What Is Head Voice And How Is It Produced?

Head voice is one of the vocal registers. In singing the term is used to describe

  • the high part of the vocal area
  • singer’s sensations of where the sound resonates
  • the vibratory pattern of the vocal folds, mechanisms 2 and 3
  • head voice sound

Definitions that base on singer’s aural perception and kinesthetic perception of the resonation are not as accurate as a definition that is based on the vibratory pattern of the vocal folds. Hence these different aspects are discussed as separate topics in this article.

1. Head Register As Vocal Area

When talking about head voice (head register; sometimes falsetto which can be considered as a register of its own) what is meant is the higher vocal area both for women and men. Often times middle voice is thought to locate between chest and head voices, which holds a larger area for women than men. The description of head voice is based on singer’s kinesthetic perception of where the head voice resonates.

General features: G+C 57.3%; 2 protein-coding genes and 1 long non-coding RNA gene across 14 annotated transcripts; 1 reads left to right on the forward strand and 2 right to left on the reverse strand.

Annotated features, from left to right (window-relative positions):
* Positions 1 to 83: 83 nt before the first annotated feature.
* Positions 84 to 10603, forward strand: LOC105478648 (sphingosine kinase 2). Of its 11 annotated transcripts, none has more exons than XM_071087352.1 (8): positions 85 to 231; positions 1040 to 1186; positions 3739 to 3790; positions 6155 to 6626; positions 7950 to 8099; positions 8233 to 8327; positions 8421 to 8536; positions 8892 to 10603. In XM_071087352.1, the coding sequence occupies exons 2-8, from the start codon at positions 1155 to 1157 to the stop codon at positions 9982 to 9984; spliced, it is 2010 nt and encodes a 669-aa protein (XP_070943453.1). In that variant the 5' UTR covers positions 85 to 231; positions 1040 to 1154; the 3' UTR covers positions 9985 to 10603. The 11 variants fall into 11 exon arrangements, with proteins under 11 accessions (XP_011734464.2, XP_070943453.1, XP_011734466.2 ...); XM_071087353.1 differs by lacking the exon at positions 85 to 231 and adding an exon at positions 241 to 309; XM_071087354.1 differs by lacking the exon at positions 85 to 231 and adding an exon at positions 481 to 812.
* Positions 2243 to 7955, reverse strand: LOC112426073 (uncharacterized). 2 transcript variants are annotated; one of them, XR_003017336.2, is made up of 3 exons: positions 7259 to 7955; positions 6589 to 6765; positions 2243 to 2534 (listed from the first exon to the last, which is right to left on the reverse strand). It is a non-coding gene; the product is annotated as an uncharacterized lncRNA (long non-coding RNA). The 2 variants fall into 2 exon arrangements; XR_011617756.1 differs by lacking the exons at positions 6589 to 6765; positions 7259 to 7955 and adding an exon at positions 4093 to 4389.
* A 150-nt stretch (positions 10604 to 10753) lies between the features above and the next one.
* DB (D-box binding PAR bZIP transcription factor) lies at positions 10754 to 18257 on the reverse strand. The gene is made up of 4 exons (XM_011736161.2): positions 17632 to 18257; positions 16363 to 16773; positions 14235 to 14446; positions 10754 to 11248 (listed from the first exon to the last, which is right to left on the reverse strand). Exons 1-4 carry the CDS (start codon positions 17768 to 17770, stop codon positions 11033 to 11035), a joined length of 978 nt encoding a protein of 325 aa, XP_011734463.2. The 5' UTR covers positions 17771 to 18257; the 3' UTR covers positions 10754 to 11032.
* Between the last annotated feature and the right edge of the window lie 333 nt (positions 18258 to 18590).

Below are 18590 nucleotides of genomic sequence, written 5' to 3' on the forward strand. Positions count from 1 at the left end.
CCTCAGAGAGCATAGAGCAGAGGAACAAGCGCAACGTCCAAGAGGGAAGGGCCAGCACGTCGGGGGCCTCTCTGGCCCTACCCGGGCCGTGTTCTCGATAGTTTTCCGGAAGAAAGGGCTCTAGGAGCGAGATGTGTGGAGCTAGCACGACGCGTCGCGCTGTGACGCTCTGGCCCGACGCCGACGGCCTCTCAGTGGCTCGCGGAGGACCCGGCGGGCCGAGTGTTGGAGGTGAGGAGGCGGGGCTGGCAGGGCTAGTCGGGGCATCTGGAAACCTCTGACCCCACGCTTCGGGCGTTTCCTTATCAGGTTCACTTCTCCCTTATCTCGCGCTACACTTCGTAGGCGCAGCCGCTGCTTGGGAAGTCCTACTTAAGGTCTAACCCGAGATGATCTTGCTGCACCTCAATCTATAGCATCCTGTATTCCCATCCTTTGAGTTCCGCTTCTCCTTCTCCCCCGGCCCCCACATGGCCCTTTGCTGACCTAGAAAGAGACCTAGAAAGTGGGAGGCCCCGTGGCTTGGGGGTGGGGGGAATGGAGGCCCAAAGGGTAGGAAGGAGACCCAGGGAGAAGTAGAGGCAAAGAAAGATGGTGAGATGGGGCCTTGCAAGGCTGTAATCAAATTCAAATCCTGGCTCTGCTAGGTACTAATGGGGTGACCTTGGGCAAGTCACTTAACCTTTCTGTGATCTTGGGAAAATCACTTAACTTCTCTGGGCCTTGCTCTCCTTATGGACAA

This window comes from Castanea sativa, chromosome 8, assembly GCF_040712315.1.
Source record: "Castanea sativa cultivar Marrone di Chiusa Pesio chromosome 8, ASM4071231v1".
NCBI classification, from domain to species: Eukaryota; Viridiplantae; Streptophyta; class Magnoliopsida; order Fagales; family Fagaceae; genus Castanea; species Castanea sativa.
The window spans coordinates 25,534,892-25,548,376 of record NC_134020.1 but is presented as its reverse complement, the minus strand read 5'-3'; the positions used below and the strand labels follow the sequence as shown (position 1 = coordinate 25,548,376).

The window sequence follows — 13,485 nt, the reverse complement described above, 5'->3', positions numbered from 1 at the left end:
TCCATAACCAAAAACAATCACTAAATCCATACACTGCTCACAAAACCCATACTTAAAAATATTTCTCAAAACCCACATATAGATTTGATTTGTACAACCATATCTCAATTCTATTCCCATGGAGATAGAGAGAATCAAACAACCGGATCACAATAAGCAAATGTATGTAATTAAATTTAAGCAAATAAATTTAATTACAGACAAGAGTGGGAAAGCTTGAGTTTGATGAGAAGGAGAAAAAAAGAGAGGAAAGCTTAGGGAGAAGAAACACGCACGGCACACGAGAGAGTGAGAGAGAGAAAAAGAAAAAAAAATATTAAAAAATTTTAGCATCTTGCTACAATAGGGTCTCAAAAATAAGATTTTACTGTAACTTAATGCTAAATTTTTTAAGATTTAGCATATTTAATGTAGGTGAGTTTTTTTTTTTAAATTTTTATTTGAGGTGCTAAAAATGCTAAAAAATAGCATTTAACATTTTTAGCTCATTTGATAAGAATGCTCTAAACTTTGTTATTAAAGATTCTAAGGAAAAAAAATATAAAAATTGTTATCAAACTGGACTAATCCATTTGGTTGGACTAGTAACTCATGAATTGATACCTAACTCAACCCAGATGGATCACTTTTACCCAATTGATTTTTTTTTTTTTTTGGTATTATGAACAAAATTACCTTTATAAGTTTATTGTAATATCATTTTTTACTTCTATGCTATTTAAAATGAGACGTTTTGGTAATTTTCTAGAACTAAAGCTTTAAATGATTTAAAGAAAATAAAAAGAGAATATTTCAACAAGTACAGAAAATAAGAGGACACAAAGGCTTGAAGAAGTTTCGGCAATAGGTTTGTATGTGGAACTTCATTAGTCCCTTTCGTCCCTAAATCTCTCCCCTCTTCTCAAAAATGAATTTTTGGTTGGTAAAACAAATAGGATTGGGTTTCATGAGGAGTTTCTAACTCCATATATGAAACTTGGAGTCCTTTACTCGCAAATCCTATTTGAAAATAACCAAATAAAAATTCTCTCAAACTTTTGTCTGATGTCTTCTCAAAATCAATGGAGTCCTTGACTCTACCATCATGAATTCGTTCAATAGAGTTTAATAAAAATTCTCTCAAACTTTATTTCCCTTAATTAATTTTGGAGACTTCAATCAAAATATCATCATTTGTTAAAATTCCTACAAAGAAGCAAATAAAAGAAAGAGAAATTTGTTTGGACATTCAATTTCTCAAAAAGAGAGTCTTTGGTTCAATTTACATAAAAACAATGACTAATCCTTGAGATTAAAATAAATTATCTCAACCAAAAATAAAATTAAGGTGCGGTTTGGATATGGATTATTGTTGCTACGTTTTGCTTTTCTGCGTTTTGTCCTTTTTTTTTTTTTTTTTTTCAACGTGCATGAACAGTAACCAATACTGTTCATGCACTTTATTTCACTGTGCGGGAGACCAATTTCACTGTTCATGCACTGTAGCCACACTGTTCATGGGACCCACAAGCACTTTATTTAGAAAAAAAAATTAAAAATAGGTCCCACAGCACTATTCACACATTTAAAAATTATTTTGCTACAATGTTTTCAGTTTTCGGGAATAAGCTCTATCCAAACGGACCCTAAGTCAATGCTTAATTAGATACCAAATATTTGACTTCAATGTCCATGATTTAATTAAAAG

The head voice area can also be defined from the point of view of true vocal fold vibratory pattern which will be discussed in chapter 3.

2. Head Voice Is Felt In The Head

The term head voice describes how and where the notes above 330 Hz (e4) are felt.

Therefore the head voice

  • is felt in the head as resonation
  • is (typically) used in the higher part of the voice
  • sounds lighter than the chest voice, although it can still be quite loud

3. Head Voice From The Perspective Of True Vocal Fold Vibratory Pattern

It must be stated that defining head voice through true vocal fold vibratory pattern is complex, as some voice teachers consider mechanism 2 (M2) to be head voice, others prefer to call head voice a sound produced with mechanism 3 (M3). In addition, some voice teachers call head voice anything produced with either one of the two mentioned.

4. Head Voice As A Definition For Vocal Quality Is A Challenge

Head voice is heard in many different singing styles. Here are a few examples:

  • Choir music: f. ex. youth and children choirs
  • “Crooners”: f. ex. Nat King Cole
  • Opera: f. ex. soprano Maria Callas or counter tenor Jakub Józef Orliński in the high part of their voices
  • Pop music: f. ex. Michael Jackson or The Bee Gees